Specifying carpet with recycled content is beneficial to the environment, corporate responsiblity and green certification programs. It’s the right thing to do,
but knowing how to make the best choice
is daunting. To ensure your choice is truly
sustainable, take the time to find out
what’s in your carpet selection, how it was
manufactured, and where it will end up
when you’re finished with it.
The Impact of Recycled Content
“Recycled content can be incorporated
into many parts of carpet,” says Philip
Ivey, Sustainability Leader of the Global
Floor Covering Division with Milliken. He
notes that both pre- and post-consumer
recycled content are frequently used in
carpets, including recycled mineral fillers
like ash, glass powder, or rock powder.
But content isn’t the only aspect that
should be sustainable. According to
Mikhail Davis, Director of Restorative
Enterprise at Interface, “reclaimed materials do not change the environmental
impact of producing carpet as much as
replacing virgin plastic with recycled plastic.” Nylon 6 or 6, 6 requires an incredible
amount of energy, water, and chemicals –
almost five times the energy used to produce other common plastics, he explains.
“If your nylon carpet fiber has lots of recycled content but none of it is in the nylon
face fiber, the recycled content isn’t as
environmentally meaningful,” Davis says.
It is also important to consider that
dangerous chemicals may still be present when you recycle carpet. Rochelle
Routman, Vice President of Sustainability
at Mohawk, cites the Living Building
Challenge’s Red List chemicals, which
include formaldehyde, lead, BPA, phthalates, and PVC.
“If you have old carpet containing these
harmful substances and you recycle it into
new flooring, the original chemicals don’t
necessarily disappear,” Routman explains.
She adds that, unlike 10 years ago when
companies would take anything they could
find to boost their percentage of recycled
content, the bigger picture is now being
considered, including residual chemicals.
In addition to reducing overall resource
consumption, carpets with a strong sustainability profile can strengthen your
Specify Sustainable Carpet with a Holistic Approach
Dig into the facts about your carpet’s green credentials
bottom line. Experts agree that recycled
content has no negative impact on performance or longevity. With new technologies reducing the frequency with which
carpet needs to be replaced, making
a green selection can have a profound
impact on a product that can be in place
Carpet containing repurposed materials
can also garner points in certification programs (see below). Davis points out that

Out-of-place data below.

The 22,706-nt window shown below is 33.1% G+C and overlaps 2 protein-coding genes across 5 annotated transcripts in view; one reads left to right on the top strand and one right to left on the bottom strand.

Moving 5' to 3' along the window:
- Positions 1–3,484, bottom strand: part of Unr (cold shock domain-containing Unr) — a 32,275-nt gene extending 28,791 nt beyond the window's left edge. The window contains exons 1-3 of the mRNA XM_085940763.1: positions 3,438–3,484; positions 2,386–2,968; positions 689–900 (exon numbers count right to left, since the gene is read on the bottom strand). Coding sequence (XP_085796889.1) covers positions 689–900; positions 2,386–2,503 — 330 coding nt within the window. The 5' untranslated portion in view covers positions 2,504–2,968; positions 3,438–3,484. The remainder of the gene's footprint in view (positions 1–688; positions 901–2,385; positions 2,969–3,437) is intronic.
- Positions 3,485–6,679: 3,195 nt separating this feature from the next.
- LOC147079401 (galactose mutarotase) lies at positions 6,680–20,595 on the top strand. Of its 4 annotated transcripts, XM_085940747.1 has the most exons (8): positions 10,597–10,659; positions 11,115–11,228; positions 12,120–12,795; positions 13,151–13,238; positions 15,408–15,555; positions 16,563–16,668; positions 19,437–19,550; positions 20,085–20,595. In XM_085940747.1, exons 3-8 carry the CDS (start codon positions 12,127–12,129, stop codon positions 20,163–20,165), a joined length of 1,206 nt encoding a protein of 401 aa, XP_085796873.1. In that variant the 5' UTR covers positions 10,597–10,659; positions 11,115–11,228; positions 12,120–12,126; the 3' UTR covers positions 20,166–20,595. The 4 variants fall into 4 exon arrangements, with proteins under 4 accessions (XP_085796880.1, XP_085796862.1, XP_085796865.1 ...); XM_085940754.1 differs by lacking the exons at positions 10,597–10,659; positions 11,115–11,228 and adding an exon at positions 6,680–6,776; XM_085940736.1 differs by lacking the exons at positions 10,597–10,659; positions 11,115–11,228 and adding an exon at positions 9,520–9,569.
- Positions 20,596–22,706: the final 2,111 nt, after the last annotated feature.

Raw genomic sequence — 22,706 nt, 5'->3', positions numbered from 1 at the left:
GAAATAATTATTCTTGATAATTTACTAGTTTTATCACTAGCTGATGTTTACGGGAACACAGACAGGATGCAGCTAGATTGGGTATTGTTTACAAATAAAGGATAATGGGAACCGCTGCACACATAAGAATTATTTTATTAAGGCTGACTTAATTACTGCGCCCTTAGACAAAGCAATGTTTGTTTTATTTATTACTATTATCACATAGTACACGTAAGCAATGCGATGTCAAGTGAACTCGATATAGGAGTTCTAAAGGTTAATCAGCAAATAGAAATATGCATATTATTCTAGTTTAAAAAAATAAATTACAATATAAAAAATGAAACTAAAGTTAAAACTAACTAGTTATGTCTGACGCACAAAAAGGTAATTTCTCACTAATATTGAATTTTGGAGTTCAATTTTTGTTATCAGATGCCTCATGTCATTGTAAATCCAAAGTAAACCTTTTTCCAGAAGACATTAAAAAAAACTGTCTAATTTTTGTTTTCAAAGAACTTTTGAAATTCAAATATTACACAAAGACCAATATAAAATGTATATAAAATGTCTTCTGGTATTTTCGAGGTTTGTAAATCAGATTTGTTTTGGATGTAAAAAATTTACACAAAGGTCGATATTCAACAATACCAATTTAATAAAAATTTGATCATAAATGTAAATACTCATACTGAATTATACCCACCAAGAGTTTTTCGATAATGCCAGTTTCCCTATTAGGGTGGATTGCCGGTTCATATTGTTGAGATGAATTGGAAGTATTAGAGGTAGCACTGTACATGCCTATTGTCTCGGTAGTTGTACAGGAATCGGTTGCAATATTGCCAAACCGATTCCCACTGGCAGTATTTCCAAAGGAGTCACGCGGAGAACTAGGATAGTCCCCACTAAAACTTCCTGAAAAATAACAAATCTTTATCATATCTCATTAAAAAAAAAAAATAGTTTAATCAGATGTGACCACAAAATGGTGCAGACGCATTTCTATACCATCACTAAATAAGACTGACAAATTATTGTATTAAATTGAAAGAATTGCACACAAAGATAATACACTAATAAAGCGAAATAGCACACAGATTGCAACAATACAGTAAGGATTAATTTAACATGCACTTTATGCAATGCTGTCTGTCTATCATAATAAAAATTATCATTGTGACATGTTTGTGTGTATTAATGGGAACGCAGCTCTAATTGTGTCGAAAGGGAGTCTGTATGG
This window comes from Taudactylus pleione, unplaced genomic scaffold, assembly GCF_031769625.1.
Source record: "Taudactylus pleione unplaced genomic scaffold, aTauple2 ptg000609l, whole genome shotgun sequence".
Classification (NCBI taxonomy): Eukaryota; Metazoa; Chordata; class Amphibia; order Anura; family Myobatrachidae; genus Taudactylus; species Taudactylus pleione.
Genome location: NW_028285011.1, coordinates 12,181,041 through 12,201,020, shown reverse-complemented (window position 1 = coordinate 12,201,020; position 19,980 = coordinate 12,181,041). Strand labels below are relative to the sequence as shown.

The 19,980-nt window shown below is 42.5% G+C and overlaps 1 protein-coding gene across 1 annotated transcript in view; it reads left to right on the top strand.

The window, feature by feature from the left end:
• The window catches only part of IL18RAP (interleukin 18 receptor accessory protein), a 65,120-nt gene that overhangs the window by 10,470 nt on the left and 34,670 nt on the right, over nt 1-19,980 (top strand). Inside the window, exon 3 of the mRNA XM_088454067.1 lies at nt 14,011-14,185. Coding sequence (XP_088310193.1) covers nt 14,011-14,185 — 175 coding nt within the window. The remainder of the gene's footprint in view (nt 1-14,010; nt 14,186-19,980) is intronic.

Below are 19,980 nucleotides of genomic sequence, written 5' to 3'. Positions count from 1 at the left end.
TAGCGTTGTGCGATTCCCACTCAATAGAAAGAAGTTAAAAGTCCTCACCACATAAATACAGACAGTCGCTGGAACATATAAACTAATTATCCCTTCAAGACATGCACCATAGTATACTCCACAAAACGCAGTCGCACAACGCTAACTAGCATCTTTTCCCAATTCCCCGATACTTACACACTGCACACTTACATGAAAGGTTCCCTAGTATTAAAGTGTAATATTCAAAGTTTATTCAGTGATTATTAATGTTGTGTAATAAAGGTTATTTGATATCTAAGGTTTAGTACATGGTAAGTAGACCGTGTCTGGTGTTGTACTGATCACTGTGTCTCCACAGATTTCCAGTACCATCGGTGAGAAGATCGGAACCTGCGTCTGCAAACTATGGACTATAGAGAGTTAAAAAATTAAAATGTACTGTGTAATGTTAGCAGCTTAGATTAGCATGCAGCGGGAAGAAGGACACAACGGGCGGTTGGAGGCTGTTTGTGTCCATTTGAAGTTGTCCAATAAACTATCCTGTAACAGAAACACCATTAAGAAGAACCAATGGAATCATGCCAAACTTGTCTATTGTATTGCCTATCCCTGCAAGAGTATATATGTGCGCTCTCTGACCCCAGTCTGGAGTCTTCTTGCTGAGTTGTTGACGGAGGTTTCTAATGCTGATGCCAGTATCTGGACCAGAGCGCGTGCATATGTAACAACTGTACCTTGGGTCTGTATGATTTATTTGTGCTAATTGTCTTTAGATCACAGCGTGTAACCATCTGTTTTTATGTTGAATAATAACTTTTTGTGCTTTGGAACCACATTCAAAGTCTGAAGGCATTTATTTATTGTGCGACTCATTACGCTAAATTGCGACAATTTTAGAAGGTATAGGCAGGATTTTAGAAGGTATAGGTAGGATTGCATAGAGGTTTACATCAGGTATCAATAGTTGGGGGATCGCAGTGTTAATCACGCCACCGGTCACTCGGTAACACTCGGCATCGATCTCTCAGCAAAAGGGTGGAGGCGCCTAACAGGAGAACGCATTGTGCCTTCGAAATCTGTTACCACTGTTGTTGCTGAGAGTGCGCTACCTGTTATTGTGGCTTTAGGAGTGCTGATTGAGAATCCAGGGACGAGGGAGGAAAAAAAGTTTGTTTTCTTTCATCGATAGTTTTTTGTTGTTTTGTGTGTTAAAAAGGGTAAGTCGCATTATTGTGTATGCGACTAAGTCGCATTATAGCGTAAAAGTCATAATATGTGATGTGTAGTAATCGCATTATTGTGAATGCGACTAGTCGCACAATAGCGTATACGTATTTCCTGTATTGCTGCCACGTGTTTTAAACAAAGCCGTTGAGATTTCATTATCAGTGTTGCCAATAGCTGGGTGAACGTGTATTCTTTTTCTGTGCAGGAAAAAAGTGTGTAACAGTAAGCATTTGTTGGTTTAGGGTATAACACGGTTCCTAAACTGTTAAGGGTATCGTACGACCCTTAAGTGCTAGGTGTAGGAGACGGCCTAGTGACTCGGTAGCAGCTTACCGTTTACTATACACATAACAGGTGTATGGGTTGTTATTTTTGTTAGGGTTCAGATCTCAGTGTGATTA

a growing number of certification systems
are starting to acknowledge the entire
impact of building products rather than a
single attribute: “The shift in certification
systems from emphasizing recycled content to asking for full disclosure with an
environmental product declaration shows
how this understanding is evolving.”
Ask the Right Questions
So which attribute should you focus on?
As Ivey says, “There is not one specific
feature that makes a product more sus-
tainable than another. It’s the combination
of the overall efforts to manufacture the
product and design it with its end-of-life
He recommends third-party verifica-
tions like EPDs by UL and standards such
as ISO 9001 and NSF 140 to navigate
through supplier claims and hold manufac-
turers accountable. Routman echoes the
importance of third-party certification and
encourages facility managers to “work with
suppliers who share information openly.”
Davis offers these key questions to ask
your carpet supplier:
1) Where did this product come from?
Does its manufacturing process keep
materials out of the landfill or ocean?
2) Is it safe to use in its new application
based on the additives it still has from
its last life?
3) Did using recycled content substantially
reduce the environmental impact of
producing this product?
4) Can this item be recycled again?
“With the number of new transparency
tools, product declarations, and building
certifications, it’s easy to become overwhelmed trying to discern what makes a
product truly sustainable,” says Ivey. Use
information from neutral sources you can
trust such as the Carpet and Rug Institute
(CRI), Carpet America Recovery Effort
(CARE), and the EPA.
Being an advocate for the environment
and your own sustainability standards will
get you on the right (carpeted) path. B
Jenna M. Aker is a Contributing Editor for
SUSTAINABLE CARPET is more than just
a single green trait – ask about recycled
content, third-party verification, and
EARN LEED CREDITS WITH SUSTAINABLE CARPET
Recycled carpet content can earn multiple LEED credits, notes Philip Ivey, Sustainability
Leader, Global Floor Covering Division for Milliken.
■ ■ Flooring with recycled content can be submitted for Materials Credit 4 – Recycled Content.
■ ■ You can gain another point by diverting used carpet from entering landfills with Materials
Credit 2 – Construction Waste Management.
■ ■ Carpet with few or no VOCs qualifies under Materials Credit 4.1 – Low Emitting Materials.